The Diablo team responded to a tweet to inform that they are aiming to release the Diablo 4 quaterly report toward the end of June. Thanks Corey.
Blizzard Entertainment unveiled the Diablo IV official gameplay trailer at BlizzCon 2019.
But a question remains about the mysterious prophet that narrates his visions of the future.
Who is this prophet? Who is the brother buried in a tomb?
SONY has revealed details about the PS5 DualSense Wireless Game Controller. Among some of the features is the haptic feedback, the Create button, and the built-in microphone array.
iPhone and Android phone users experience haptic feedback constantly via vibrations. The technology allows a phone to vibrate while interacting with onscreen interfaces, and also while playing certain mobile games.
For example, you might be playing a car racing game, and you can feel the varying vibrations as you accelerate, decelerate, or encounter different types of road textures and terrain for an immersive gameplay experience that provides extra information through your touch senses.
The game controller features:
- Adaptive triggers into the L2 and R2 buttons
- Long rechargeable battery life
- USB-C recharging port
- Built-in microphone array (no headset necessary. headset optional)
- Ergonomic design
- Create Button (replaces Share)
- Haptic feedback
- Light-weight chasis.
The Create Button replaces the Share button. That implies that the DualSense does more than share gameplay videos and livestream video with social networks (such as Facebook, Youtube, Twitter, etc.)
You can learn more about the PlayStation 5 hardware specs in the article posted during the Sony livestream held on March 18th.
Sony has revealed the full PS5 specs through a long boring presentation meant for game developers and hyper-geeks. So make sure to bring pop corn and a good supply of caffeinated drinks to endure the deep-dive tech speech dump.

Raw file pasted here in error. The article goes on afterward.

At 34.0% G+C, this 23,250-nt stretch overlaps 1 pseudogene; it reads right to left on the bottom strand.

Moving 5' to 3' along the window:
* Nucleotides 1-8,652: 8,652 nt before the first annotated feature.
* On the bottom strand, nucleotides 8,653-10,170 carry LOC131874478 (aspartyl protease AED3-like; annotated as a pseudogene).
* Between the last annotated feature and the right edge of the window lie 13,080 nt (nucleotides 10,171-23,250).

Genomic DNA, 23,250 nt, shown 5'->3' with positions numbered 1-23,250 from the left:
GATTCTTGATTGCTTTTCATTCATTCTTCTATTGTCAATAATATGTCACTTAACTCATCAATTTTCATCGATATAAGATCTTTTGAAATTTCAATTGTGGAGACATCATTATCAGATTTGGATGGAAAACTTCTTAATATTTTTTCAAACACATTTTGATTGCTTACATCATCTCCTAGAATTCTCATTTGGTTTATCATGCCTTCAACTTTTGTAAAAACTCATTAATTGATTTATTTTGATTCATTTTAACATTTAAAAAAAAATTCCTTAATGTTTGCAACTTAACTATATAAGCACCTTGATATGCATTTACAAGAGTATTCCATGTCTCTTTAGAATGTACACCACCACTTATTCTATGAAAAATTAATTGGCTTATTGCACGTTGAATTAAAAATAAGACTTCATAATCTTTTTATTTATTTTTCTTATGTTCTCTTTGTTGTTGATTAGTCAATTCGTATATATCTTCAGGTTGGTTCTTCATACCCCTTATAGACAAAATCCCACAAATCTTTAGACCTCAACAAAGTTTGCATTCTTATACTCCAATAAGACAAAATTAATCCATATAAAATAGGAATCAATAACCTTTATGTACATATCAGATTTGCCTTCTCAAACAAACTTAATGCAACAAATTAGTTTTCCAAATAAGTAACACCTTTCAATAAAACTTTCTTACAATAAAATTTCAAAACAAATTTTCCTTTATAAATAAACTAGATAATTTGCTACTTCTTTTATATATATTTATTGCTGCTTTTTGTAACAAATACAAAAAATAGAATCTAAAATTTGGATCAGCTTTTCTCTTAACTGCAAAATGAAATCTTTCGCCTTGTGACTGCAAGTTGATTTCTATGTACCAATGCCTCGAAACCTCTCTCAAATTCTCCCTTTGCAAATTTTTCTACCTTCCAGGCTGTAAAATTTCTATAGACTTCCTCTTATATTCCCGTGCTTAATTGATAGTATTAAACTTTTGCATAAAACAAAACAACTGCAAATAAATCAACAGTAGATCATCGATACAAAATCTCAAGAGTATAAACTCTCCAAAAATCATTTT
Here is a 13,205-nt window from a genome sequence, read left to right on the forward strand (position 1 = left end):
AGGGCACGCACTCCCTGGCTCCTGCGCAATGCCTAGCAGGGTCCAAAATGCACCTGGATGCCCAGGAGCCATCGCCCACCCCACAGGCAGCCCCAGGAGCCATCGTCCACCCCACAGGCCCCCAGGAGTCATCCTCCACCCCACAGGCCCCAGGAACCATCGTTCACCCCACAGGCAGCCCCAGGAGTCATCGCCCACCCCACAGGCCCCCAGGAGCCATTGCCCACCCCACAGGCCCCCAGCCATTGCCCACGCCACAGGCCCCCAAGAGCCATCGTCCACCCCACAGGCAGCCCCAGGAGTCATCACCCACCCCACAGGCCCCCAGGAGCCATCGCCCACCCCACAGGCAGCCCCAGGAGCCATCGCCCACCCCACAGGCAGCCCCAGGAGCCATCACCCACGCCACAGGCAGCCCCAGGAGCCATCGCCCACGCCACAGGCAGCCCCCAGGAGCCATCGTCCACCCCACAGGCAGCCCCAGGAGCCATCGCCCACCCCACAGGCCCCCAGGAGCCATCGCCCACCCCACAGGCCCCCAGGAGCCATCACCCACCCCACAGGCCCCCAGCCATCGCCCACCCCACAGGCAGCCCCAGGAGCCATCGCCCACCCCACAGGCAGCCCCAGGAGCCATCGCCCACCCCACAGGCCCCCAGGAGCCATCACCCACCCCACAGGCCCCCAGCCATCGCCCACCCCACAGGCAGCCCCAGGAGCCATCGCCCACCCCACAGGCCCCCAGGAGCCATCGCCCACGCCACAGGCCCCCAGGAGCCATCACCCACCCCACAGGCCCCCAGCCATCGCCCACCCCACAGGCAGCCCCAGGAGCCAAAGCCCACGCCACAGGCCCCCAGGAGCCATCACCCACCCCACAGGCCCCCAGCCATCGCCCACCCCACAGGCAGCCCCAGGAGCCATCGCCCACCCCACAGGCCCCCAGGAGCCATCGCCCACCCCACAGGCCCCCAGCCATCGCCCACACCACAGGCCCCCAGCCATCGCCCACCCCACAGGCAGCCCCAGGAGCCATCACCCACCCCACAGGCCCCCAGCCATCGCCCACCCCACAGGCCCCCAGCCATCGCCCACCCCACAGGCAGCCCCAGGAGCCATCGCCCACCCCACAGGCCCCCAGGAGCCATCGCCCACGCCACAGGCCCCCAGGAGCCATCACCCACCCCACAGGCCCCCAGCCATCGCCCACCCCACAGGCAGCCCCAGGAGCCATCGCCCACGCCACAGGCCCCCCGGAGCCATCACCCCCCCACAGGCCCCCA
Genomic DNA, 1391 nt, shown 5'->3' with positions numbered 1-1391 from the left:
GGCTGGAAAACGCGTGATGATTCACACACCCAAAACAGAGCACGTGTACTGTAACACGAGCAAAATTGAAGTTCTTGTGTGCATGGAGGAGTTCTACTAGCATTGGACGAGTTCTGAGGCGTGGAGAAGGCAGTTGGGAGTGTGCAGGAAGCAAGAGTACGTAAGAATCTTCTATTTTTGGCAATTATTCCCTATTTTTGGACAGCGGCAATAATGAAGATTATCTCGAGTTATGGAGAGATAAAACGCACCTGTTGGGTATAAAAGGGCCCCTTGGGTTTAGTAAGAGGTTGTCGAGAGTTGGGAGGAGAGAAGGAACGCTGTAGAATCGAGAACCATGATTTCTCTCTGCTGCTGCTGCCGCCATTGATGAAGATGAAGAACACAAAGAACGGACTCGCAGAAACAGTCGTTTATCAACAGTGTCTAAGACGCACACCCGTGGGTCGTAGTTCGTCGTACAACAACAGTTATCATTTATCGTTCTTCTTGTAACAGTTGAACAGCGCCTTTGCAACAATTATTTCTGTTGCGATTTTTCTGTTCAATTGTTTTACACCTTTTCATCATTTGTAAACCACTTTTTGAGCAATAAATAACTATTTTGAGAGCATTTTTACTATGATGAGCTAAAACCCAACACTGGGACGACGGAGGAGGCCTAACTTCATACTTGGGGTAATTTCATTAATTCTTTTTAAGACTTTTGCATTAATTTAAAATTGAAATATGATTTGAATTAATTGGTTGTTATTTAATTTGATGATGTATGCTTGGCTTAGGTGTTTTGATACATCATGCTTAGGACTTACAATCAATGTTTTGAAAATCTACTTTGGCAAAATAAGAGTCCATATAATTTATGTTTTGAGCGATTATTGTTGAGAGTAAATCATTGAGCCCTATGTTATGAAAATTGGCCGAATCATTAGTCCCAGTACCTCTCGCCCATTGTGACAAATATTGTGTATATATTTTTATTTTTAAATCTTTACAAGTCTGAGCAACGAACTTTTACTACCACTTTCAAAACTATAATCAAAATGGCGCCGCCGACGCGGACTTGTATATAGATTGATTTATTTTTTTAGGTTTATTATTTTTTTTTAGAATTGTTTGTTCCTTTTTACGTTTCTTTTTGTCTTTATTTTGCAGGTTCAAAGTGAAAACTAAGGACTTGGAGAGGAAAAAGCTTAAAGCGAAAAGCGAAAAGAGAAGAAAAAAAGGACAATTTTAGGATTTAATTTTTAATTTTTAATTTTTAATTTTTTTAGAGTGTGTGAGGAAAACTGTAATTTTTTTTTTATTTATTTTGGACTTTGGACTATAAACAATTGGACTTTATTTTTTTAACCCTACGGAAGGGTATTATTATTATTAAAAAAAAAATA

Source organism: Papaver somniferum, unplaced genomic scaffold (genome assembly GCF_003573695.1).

We know that Diablo IV is been developed for the PC and Consoles simultaneously, so as console consumers we should get to know the specs of what is coming next from Sony.
The PS5 has the following specs:
- Custom (x86-64) 8-core/16 Threads AMD Zen 2 CPU at 3.5GHz (variable frequency).
- An AMD RDNA 2 architecture GPU running at 2.23GHz (10.3 teraflops and 36 compute units) with Ray Tracing Acceleration.
- 16 GDDR6 RAM (448GB/s Bandwidth).
- 825GB SSD (5.5GB/s Read Bandwidth — Raw)
- PS5 Game Disc: Ultra HD Blu-ray (up to 100GB/disc)
- Integrated I/O system.
- Tempest 3D AudioTech.
- Support for 4K TVs at 120Hz, and 8K TVs. VRR (specified by HDMI v2.1).
- Backward Compatibility with 4000 PS4 titles.
A few weeks ago, Rod Fergusson acknowledged he was leaving The Coalition where he worked 15 years developing the Gears of War franchise at Epic Games initially as an executive producer, then director of production from 2005-2011.
In 2012, Fergusson left Epic Games to join Irrational Games.
Later, in 2014, Microsoft acquired the Gears of War franchise and assigned its development to The Coalition. Hearing this, Fergusson returned to Gears of War from 2014-2020.
Blizzard Entertainment’s Diablo IV team has posted the first quaterly report of 2020, earlier than expected.
After BlizzCon 2019 feedback, the developers made changes the UI, moving it to the center of the screen, instead of bottom-left.
This is the first time development of a Diablo game is simultaneous for both PC and Consoles. Console controller support for PC included.